In our Judeo-Christian tradition, the argument goes like this: since we have all fallen short of the standards of a just and holy God, we are all in need of forgiveness. But since God has also been revealed as not only just and holy, but merciful, our sins have been forgiven. Amazingly, God has chosen mercy over justice; this is why it’s called amazing grace.

But then the other shoe drops: because we have been forgiven, we are to forgive others. In other words, our forgiveness of each other is rooted in God’s forgiveness of  us. Jesus even went so far as to put it in the prayer he taught us to pray every day (maybe he thought it was something we would need to be reminded of every day): “Forgive us our sins, as we forgive those who sin against us.”  We pray it, we know it, but to do it? As we all know from experience, that is the HARD thing.

In today’s Gospel, Peter (our mouthpiece and spokesman), raises the issue with Jesus, after Jesus had raised the issue of what to do about those who sin against us. “Lord, if another member of the church sins against me, how often should I forgive?” “Seven times?” After all, that would cover every day of the week.

But Jesus replies, “Seven! Hardly. Try seventy times seven.” We’re not off the hook after the 490th time, but infinitely. Not good news to those of us who have trouble getting past just ONE very bad slight. What are we to do?

To convince Peter and us, Jesus tells one of his maddening little stories, called parables, stories which delight us and confuse us and maybe even outrage us. This one is called the Parable of the Unforgiving Servant.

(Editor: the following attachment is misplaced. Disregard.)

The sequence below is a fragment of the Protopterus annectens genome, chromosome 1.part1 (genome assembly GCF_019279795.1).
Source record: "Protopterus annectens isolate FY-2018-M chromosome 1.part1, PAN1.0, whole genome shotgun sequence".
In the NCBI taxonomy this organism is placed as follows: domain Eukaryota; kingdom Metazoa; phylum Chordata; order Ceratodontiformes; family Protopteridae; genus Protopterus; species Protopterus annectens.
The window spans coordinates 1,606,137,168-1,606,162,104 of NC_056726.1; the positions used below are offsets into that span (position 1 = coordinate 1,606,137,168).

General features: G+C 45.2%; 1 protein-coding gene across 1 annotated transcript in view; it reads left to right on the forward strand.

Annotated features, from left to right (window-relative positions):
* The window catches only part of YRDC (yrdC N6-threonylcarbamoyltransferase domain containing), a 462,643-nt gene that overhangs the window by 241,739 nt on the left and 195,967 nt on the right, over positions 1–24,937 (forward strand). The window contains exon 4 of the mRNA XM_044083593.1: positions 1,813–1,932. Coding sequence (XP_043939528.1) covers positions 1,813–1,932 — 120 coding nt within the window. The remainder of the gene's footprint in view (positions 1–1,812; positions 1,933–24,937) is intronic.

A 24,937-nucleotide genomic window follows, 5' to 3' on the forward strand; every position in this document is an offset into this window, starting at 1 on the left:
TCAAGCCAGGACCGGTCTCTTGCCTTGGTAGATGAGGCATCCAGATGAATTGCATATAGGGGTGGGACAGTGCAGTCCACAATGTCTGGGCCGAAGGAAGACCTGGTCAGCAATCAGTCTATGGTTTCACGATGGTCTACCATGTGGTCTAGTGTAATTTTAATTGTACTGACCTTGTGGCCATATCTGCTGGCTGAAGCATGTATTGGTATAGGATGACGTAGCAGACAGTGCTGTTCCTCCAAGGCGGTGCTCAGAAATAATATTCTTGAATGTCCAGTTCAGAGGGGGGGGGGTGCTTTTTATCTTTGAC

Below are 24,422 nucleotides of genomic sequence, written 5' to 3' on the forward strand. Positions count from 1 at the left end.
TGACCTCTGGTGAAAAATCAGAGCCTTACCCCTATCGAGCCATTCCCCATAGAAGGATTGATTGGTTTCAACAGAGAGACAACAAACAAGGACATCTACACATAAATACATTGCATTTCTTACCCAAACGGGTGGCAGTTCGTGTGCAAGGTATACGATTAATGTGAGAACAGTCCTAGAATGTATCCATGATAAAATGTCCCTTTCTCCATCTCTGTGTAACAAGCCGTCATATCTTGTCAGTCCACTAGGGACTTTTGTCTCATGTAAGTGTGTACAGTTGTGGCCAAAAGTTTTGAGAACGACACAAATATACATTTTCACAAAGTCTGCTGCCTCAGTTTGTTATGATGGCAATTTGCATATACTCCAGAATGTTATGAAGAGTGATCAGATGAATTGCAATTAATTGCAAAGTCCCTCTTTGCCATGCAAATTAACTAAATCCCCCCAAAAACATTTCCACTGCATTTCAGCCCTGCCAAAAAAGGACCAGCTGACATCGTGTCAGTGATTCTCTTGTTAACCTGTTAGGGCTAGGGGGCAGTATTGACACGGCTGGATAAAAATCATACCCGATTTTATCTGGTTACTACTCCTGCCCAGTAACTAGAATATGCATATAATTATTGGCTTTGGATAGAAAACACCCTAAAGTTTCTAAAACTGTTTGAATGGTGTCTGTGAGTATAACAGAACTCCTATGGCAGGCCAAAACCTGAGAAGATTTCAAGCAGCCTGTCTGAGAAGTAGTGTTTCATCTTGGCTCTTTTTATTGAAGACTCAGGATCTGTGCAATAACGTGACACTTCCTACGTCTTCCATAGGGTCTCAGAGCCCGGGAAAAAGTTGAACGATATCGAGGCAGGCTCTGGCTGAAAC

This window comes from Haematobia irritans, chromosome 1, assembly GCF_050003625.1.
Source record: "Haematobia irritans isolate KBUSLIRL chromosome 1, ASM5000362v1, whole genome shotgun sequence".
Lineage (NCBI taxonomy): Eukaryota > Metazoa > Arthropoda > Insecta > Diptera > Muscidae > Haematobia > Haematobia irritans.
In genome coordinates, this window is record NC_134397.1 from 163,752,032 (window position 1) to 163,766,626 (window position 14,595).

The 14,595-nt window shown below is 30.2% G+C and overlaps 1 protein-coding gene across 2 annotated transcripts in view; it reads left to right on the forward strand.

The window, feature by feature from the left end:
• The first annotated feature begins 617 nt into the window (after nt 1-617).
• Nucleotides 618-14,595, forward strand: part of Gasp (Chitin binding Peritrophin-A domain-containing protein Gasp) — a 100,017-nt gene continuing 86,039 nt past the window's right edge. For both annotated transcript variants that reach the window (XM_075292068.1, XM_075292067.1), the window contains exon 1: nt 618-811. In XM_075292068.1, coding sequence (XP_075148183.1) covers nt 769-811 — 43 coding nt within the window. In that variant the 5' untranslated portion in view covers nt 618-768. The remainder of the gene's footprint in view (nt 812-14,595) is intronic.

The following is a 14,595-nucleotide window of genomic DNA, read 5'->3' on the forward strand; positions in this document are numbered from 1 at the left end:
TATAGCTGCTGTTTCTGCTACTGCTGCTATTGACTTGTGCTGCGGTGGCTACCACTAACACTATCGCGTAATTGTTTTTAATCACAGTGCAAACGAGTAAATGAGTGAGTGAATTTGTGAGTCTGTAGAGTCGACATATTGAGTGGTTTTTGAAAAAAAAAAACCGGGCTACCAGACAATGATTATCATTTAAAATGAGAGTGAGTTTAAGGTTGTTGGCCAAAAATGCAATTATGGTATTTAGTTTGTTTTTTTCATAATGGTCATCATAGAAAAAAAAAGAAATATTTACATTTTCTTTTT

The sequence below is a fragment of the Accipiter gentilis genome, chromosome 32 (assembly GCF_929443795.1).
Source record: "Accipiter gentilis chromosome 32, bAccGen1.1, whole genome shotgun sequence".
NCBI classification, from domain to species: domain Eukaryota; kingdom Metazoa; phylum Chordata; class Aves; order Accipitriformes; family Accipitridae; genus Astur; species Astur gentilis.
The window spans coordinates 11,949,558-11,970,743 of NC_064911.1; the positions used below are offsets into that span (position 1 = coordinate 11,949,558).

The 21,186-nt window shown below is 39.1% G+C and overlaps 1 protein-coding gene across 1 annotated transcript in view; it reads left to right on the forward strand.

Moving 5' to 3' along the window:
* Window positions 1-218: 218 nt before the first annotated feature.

In many ways, it is an outrageous story. What was with that guy? After the $100,000 he’s had been forgiven, he couldn’t forgive a measly $10 bucks?

And what does it mean? Does it mean that if I do not forgive those who injure me, God will withhold forgiveness from me? Is God’s forgiveness conditional on me letting go of grudges and hurts? Am I in trouble? Or is the point that human forgiveness of small things is rooted in God’s forgiveness of big things? In the story, the King forgives the servant an incalculable amount: 10,000 talents would be the wages of a day laborer for more than 150,000 years. Meaning, there is no way to measure God’s generosity when it comes to forgiving. Seventy-times-seven doesn’t do it; neither does 10,000 talents. Forgiveness cannot be measured on a calendar or calculator.

What’s missing most of all in the story is a changed attitude, which Lewis Smedes once called “magic eyes.” “Magic eyes’ are what we need to see both life and people – including those people who we feel have wronged us – in such a way that we might begin to forgive.

In this story, there is none of this. On hearing his reprieve, there is no rejoicing, no gratitude, no celebration with wife and children, who are spared imprisonment, no reflection on his new freedom. All we hear is that on the way out he rebuffs the plea of another, for much less than he had been forgiven. He does not have the gift of magic eyes, to see himself as a gifted person, the recipient of mercy rather than justice. What the parable really portrays is the incredible kindness of God, who surprises us by not dealing with us acording to justice, but mercy. And then asks us, whether we will view others in the same way, not with justice, but mercy.

So yes, forgiveness is a theological issue we have to think through, a psychological issue we have to work through, but perhaps more than anything else, forgiveness is a spiritual issue requiring a change of heart, “magic eyes” through which we can see others, especially those who have hurt us.

Forgive & forgetThe best book about forgiveness that I know of – other than the Bible – was written by the late Lewis Smedes, a former professor of theology and ethics at Fuller Theological Seminary in Pasadena, CA. It is called, Forgive and Forget: Healing the Hurts We Don’t Deserve, and has now sold over 500,000 copies. (Smedes died in 2001 at the age of 81 after falling off a ladder). I have a copy somewhere, but I searched both my office and house and cannot find it. I probably gave it away to someone struggling with forgiveness; if I had known it was so good when I bought it I would have bought a case.

Like Jesus, Smedes begins with a parable; you should not be surprised to hear it’s entitled: “The Magic Eyes.”